PRACTICIES webinar nº1: Young Europeans and radicalism


> The panel

The panel included Séraphin Alava, from the University of Toulouse-Jean Jaurès, which coordinated the project; Nicolas Becuwe from Kantar; Dounia Bouzar from Bouzar Expertises; Yanis Lammari from Youth ID; Moritz Konradi and Martí Navarro Regàs from Efus.

> The project’s objectives and principles

Séraphin Alava introduced the seminar by summing up the PRACTICIES project’s objectives. “Started in 2017 at a time where the terrorist threat was very high,” the project was based on three principles: 1) understanding and explaining radicalisation processes, 2) following a holistic approach that takes into account all the dimensions of radicalisation, i.e. “social, human, affective and family radicalisation”, 3) interdisciplinarity, i.e. links with other European projects, exchanges among cities and developing concrete tools. “Now we need to hand this matter over to field workers: first of all municipalities but also educators and other field stakeholders,” he concluded.

> Young Europeans and radicalisation

Nicolas Becuwe presented the pan-European survey conducted by Kantar on how young people perceive extremism.* “The results are worrying,” he said, highlighting the fact that one in two young Europeans thinks that violent radicalisation is rife in their country and 83% that this phenomenon is going to last and even intensify in the years to come. The survey also showed that one in four young Europeans knows or hangs out with people they consider to be radicalised, that a majority is exposed to hate speech (e.g. over 70% in France), and that they do not trust mainstream media.

> Psychological aspects of radicalisation

Dounia Bouzar shared insights from the work she and her team carried out over two years in accompanying French families affected by the radicalisation of one of their members.
“There is no single radicalisation factor. Rather, it is a mechanism in which personal vulnerabilities mix with macro factors such as social despair, the quest for meaning, or discrimination,” she said. Seventy percent of Jihadists have been victim of violence or other trauma; 48% were diagnosed as depressive; 35% had a sudden death in their entourage, and 23% are addicted (drug or alcohol).
All these factors must be taken into account when working on reintegrated or disengaging extremists. It is interesting to note that those who are most vulnerable psychologically, hence more prone to being manipulated, are paradoxically better equipped to exit radicalism precisely because they are more permeable psychologically, she said.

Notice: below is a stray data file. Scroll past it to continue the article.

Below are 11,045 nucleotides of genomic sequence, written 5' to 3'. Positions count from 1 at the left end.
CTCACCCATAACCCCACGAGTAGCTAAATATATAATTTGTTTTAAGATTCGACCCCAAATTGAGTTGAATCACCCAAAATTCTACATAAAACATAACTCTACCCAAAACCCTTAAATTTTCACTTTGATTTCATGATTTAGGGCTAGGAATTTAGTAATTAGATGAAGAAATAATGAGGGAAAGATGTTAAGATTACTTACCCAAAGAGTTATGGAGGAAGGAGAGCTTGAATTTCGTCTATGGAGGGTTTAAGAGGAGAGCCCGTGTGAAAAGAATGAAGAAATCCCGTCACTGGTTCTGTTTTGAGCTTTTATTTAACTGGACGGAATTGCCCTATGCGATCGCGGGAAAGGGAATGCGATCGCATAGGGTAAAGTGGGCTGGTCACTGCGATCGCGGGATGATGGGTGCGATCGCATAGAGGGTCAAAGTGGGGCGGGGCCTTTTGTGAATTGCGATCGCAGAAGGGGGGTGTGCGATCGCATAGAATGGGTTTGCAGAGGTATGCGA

> Giving the young aspirational, on-the-ground projects

Yannis Lammari shared insights from his experience on the ground at the helm of an association that works with young people from deprived neighbourhoods, in France. He said there’s a striking paradox in that on the one hand, youngsters have great aspirations concerning social fairness and climate change, but on the other they do not think they are capable of changing the world and feel powerless. Radicalism sometimes stems from this dichotomy.
Yannis Lammari believes much more should be done on the ground but notes that some field workers hesitate to intervene on radicalisation because they feel ill equipped, in particular as regards religion and racism. “Associations such as ours struggle to work on questions of secularity, religion, Shoah, racism and antisemitism in France.”
Another interesting aspect that needs more work on is media education, in particular social media, in order to develop the young’s resilience to fake news and stereotypes online.

> Multidisciplinary work on youth

Concluding the webinar, Séraphin Alava stressed that “young people are defiant but want to believe in something.” In order to prevent some to fall for the radicals’ promise of a better world, “it is important to renew the social contract between the young and society and to give them a true role in society.” This will require “a lot of multidisciplinary work.”

* Survey conducted online between 28 February and 21 March 2018 in 12 European countries (Austria, Belgium, Czech Republic, Denmark, France, Germany Greece, Ireland, Italy, Poland, Portugal, Spain) with a total of 12,013 interviews (1,000 interviewees per country).

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